Philippines–United Kingdom relations

From Wikipedia, the free encyclopedia
Jump to: navigation, search
Philippines-United Kingdom relations
Map indicating locations of Philippines and United Kingdom

Philippines

United Kingdom

Philippine-United Kingdom relations refers to the bilateral relations between the Republic of the Philippines and the United Kingdom of Great Britain and Northern Ireland. Formal diplomatic relations were established between the two countries on July 4, 1946. Relations between the two countries are cordial.[1]

Country comparison[edit]

 Philippines  United Kingdom
Population 99,627,800 63,181,775
Area 300,000 243,610
Population Density 322.09 255.6/km2 (661.9/sq mi)
Capital City Manila London
Largest City Quezon City London
Government Unitary presidential constitutional republic Unitary parliamentary constitutional monarchy
First Leader Emilio F. Aguinaldo Queen Anne
Current Leader Benigno S. Aquino III Monarch: Elizabeth II Prime Minister: David Cameron
National Anthem Lupang Hinirang God Save the Queen
Languages Filipino and English (de facto) English (de facto). Welsh (official status in Wales)
Main religions 90% Christian, 5% Muslim, 2% Folk Religion, 1% Buddhism, 2% Other 61.5% Christian, 35.4% No Religion, 2.7% Muslim, 0.95% Hindu, 0.57% Sikh, 0.45% Jew, 0.26% Buddhist
Ethnic groups 28.1% Tagalog, 13.1% Cebuano, 9% Ilocano, 7.6% Bisaya, 7.5 Hiligaynon, 6% Bikolano, 3.4% Waray, 25.3% others 92.1% White, 4.4% Asian, 2% Black, 1.2% Multi-racial, 0.4% Other
GDP (nominal) US$248.018 billion (US$2,790 per capita) US$2.452 trillion (US$38,891 per capita)
GDP (PPP) $456.458 billion ($4,682 per capita) $2.308 trillion ($36,605 per capita)
Military expenditures $2.9 billion $62.7 billion
Military Troops 790,000 387,000

Philippine Pre-Independence[edit]

Relations between the Philippines and the United Kingdom date to Sir Francis Drake's arrival in Mindanao in 1579 after an almost three year circumnavigational voyage aboard Golden Hind. Economic ties defined relations for the next four centuries. The Philippines became a part of the footprint of the East India Company. British companies took part in improving transportation infrastructure in the Philippines.[1]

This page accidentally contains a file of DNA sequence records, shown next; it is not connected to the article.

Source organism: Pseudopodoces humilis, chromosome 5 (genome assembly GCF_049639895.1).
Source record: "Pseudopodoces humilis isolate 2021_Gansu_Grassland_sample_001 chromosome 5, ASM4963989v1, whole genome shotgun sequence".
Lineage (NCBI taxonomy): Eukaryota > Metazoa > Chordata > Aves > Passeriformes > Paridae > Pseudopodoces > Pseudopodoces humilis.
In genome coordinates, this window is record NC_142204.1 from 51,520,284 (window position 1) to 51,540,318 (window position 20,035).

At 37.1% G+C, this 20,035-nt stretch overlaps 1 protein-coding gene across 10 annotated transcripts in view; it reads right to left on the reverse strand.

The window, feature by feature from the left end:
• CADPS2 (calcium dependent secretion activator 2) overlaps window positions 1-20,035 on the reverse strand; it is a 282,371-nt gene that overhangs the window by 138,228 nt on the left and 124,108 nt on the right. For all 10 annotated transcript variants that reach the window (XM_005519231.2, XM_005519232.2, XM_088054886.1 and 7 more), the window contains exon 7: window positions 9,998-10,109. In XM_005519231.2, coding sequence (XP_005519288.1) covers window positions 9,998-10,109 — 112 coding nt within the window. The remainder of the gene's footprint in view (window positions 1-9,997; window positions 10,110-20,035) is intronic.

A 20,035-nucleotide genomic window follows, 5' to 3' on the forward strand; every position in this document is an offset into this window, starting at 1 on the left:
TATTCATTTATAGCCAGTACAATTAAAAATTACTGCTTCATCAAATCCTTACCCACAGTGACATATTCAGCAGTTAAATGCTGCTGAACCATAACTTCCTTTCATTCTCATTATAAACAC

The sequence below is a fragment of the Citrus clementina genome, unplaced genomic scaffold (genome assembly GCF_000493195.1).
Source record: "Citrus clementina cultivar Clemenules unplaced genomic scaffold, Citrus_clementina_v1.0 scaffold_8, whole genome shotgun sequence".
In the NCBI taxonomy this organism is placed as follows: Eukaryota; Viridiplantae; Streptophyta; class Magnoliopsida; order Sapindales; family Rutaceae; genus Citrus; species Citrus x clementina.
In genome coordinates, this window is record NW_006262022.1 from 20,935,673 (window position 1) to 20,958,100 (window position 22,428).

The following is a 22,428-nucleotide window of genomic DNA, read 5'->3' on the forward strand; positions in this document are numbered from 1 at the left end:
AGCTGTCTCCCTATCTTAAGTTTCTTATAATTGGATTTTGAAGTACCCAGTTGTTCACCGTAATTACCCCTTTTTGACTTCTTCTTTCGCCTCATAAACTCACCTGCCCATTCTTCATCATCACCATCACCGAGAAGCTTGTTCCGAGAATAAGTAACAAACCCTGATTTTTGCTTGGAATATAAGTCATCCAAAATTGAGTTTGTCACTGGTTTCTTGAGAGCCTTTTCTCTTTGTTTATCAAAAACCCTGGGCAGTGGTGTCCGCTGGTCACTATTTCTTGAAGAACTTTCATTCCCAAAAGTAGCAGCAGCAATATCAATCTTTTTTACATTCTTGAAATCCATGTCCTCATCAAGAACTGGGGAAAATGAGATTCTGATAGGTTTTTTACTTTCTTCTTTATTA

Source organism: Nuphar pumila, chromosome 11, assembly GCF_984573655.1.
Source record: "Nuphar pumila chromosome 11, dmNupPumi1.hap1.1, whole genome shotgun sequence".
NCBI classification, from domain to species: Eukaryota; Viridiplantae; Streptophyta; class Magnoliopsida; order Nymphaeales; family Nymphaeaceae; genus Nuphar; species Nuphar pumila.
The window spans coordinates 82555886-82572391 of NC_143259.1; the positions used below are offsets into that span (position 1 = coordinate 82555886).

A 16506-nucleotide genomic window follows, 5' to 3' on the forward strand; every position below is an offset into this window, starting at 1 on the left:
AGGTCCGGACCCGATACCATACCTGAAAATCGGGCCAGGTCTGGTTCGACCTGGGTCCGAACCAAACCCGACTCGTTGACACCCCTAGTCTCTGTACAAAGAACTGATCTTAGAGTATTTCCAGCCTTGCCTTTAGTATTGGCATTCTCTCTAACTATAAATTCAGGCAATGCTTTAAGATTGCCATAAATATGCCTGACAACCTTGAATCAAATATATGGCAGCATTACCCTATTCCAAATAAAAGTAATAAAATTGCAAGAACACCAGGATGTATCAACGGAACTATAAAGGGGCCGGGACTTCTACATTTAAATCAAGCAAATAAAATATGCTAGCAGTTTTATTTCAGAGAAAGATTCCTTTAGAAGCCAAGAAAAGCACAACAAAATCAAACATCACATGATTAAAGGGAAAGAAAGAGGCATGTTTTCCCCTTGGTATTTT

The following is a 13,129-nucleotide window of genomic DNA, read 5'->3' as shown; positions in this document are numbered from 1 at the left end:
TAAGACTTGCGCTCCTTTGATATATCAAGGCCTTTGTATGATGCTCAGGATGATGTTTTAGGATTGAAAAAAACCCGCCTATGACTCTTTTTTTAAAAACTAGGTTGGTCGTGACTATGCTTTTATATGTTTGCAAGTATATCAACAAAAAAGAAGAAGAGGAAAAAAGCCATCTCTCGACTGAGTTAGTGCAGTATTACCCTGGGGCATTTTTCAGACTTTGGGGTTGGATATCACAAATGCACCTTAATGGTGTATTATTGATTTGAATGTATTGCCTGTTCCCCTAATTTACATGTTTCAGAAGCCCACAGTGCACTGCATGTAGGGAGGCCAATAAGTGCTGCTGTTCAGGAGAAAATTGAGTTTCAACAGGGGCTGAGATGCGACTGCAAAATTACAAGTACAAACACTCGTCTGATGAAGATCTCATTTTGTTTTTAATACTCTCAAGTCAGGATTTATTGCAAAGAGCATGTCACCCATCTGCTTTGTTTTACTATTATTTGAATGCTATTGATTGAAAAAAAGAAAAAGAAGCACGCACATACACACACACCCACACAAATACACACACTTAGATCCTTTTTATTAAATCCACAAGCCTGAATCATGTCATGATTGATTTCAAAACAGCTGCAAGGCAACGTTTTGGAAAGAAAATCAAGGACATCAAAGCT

British occupation of Manila[edit]

The Kingdom of Great Britain occupied the city of Manila and nearby port of Cavite between 1762 and 1764. Strong resistance from the provisional Spanish colonial government established by members of the Royal Audience of Manila and their Filipino allies prevented British forces from taking control of territory beyond the neighbouring towns of Manila and Cavite. The occupation was ended as part of the peace settlement of the Seven Years' War.

Modern era[edit]

Philippine Embassy in Central London.

The British Parliament's Foreign Affairs Committee visited the Philippines in 1986 to express support for the new government of then President Corazon Aquino. British Foreign Secretary Sir Geoffrey Howe visited in 1988 in an attempt to further strengthen bilateral relations. The following year, Filipino Foreign Secretary Raul Manglapus became the first Philippine minister to visit Britain.[1]

Economic relations[edit]

The United Kingdom is currently the largest European investor in the Philippines. Likewise, most European tourists who visit the Philippines come from the United Kingdom, with about 90,000 visitors yearly.[1][2]

The UK government spends in the region of £2 million per year of funding to facilitate scientific collaboration with the Philippines. The fund, administered through the British Embassy Manila, is to foster science and innovation partnerships for joint research on development topics, researcher training and fellowships, and innovation capacity building programmes. These joint projects tackle priority development concerns such as environmental resilience, food and energy security, and health.[3]

British Ambassador Asif Ahmad said: "Science and technology are key drivers to economic development. The Newton Fund will engage British and Filipino scientists as partners to increase their research and innovation capacity. The application of knowledge, tailored to the needs of the people of the Philippines, will address their current priorities and address long-term sustainable growth. The British invention of the internet transformed lives and it is not beyond reason to hope that Filipino-UK ingenuity could unlock further discovery."[4]

Military relations[edit]

The Philippines sided with the Allies in the Second World War together with Great Britain. The United Kingdom plays an important part in the Mindanao peace process.

Immigration[edit]

There were only a small population of Filipinos in the United Kingdom until the late 20th century. The numbers increased from around 18,000 in 1986 to about 250,000 in 2010. They work in a variety of sectors, such as information technology, engineering, aviation, education, hospitality and healthcare.[5]

Most notably, the UK has been relying on the professional expertise of thousands of Filipino workers to fill critical gaps in the delivery of health services, exemplified by the influx of Filipino nurses that have made them an essential part of the UK National Health Service.[6]

There are also a significant number of Filipino scholars, many leaders in their respective fields, who have been selected for postgraduate programs in British universities.[7]

About 10,000 Britons reside in the Philippines, mostly expatriates, spouses and retirees.[2]

Disaster reliefs[edit]

Typhoon Haiyan, known as Yolanda in the Philippines, was one of the deadliest natural disasters in the country's history, and was one of the most powerful typhoons ever recorded.

The UK provided £77m of humanitarian aid, making it the largest single donor. In addition to the UK government's response, the British public donated a further £85m through the Disasters Emergency Committee (DEC) appeal.[8]

References[edit]